Model Fish Bar: One of the best Fish and Chips - Shop I've been in
Very good classic Fish and Chips bar, though a little too large and too modern for my personal taste. Still, depending on the time of the day, it can get very full. Good choice of dishes, even gluten-free. Prices are below nationwide average, quality far above!
I just had the classic fish and chips which is hard to come by in my country except for the one or other Irish Pub.
Orchid Thai: Fresh Thai food!
I was not expected to end up in a Thai Restaurant that evening, but after I did not found any pub with an open kitchen on Sunday afternoon. The food made me forget my desire for pub grub pretty quickly. It was solid, home-made fod with fresh ingredients. The restaurant is pretty small with only half a dozen of tables in an old building.
Met a nice couple in the restaurant (she from Doncaster, he from Hull) who have been returning to this restaurant for years.
Melbourn Brothers: The one with the microbrewery next door
These guys have given the old All Saints brewery and sell fruity Samuel Smith ales, other real ales together with the usual lager suspects and the usual pub grub fare in the neighbouring premises. Their focus is on beer, so that the selection of wine and hard stuff is rather limited. Food menu looks good, but the kitchen was closed at the time of my visit. Together with the Green Man, this is the pub which celebrates real ale culture the most.
The Pear Tree: One of the poshest pub in Stamford
Somewhere between well-presented and far too posh, the Pear Tree is surely among the mmost modern pubs in town. It is no surprise that there is a big focus on wine here. My impression was that the Pear Tree was more like an after work place or a bar for a quiet relaxing evening. There was football showing one a screen, but it was far away from being a typical Champions League evening at an average English Pub. Giuest ales available, but the choice is not as large as in places like the Green Man, the London Inn or the Melbourn.
Good place for quiet nights, but for lively atmosphere better go to the Periwig, the Lord Burghley or the London Inn.
The Bull and Swan: There's not only the George...
The Bull and Swan is an inn with a long tradition. It's early history remains in the dark, but probably dates back to the late 16th century. In 1660, it was mentioned as the Falcon & Woolpack. After several name changes, it became the Bull and Swan in 1739. Not as famous and splendid as The George, but with a tradition that can compete with it.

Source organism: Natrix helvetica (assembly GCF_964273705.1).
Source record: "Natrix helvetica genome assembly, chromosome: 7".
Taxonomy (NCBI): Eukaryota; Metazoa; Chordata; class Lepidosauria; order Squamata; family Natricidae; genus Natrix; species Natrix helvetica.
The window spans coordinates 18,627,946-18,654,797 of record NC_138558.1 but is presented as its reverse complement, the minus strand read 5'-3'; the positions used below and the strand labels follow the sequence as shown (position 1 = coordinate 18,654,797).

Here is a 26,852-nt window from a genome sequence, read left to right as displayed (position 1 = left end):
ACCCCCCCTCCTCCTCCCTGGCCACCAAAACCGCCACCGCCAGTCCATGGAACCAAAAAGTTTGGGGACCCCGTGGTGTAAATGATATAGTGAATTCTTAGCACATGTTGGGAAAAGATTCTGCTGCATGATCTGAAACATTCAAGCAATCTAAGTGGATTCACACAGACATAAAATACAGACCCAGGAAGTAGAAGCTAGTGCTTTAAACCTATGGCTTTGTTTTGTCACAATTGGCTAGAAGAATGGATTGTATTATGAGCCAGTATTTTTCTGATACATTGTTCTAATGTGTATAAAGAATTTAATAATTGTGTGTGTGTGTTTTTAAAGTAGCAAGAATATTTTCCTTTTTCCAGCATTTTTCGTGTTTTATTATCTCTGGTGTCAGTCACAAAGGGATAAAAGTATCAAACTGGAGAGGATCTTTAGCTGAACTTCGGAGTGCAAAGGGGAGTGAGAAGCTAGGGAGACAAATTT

Along with the reputation of being a classic inn, the Bull and Swan developed a higher standard kitchen in comparison to the "Cheap and cheerful" pub grub watering hole. Classic dishes are served well presented and are of high quality, but also means that prices here are a little higher than average. Atmosphere is welcoming and the audience is quite mixed, although there it can become pretty quite at daytime during the winter season. Unlike the poeple ot the neighbouring tables, I did not try any food, but enjoyed a good pint of ale.
The Green Man: Hooray for real ales!
A good pub I would like to have in my own neighbourhood. Music is predominantly mainstream rock, and the audience is accordingly. In the day it is pretty mixed (inclduing families for meals or after work drinking), but you won't find any groups of teens. In the evening, there is a mix of regular costumers and guests who just want a nice pint or two in a nice atmosphere. The place has a good awareness of beer and offers the usual suspects like Stella and Guinness, next to a good selection of real ales and European bottled beers. Kitchen is opening during daytime (although not until late in the evening) and has some of the English classics as well has some daily specials.
There is also a guesthouse above the pub with a handful of rooms. It is rated as a separate tip in the hotel section.
Pizza express: fine view...fine pizza
Pizza express inhabits a building right on the bridge over the River Welland. As such the riverside views that some tables have are probably the finest in Stamford.
I don't normally recommend chain restaurants, but this chain is a cut above the norm. The pizza is freshly made in an open-plan kitchen which is right in the centre of the restaurant.
Favorite Dish: Any of the pizza will be good, but I especially enjoyed the quite spicy 'Sloppy Guiseppe'.
The salads looked great too.
The George of Stamford: Well I finished it....
The George of stamford (see seperate tip) has two restaurants to boast about. The garden restaurant is more informal and features bucolic painting all over the walls.
The main oak-panneled dining room is a much more grand affair, with Jacket and tie expected. Expect finely prepared food in the class French tradition. Prices are heavy by local standards, although very reasonable by London Standards. Work on the principle of a three course affair with a bottle of wine from the a la carte menu setting you back around 80-90 pounds.
Favorite Dish: The following morning at the hotel reception, I remarked about how good the Grand Brittany platter was the night before. The receptionist agreed and added "Yep, nobody finishes that one". Well I did.
The "Grand Brittany platter" consists of a mountain of ice on which is placed a Half-lobster, dressed crab, Langoustines, oysters, mussels, King Prawns, Clams, whelks, perwinkles, and what must have been 100 or more shell-on prawns around the edge.
Oh, and I almost forgot, four wonderful dips and a pile of to-die-for breads.
By heck, I was stuffed, especially following the starter of warm pheasant salad.
- Food and Dining
Stamford Balti Hut: Good Indian
This was a pretty good Indian, very reasonably priced.
Favorite Dish: Prawn Madras, Pilaw Rice, Nan Bread, Popodums
Kingfisher beer too :)
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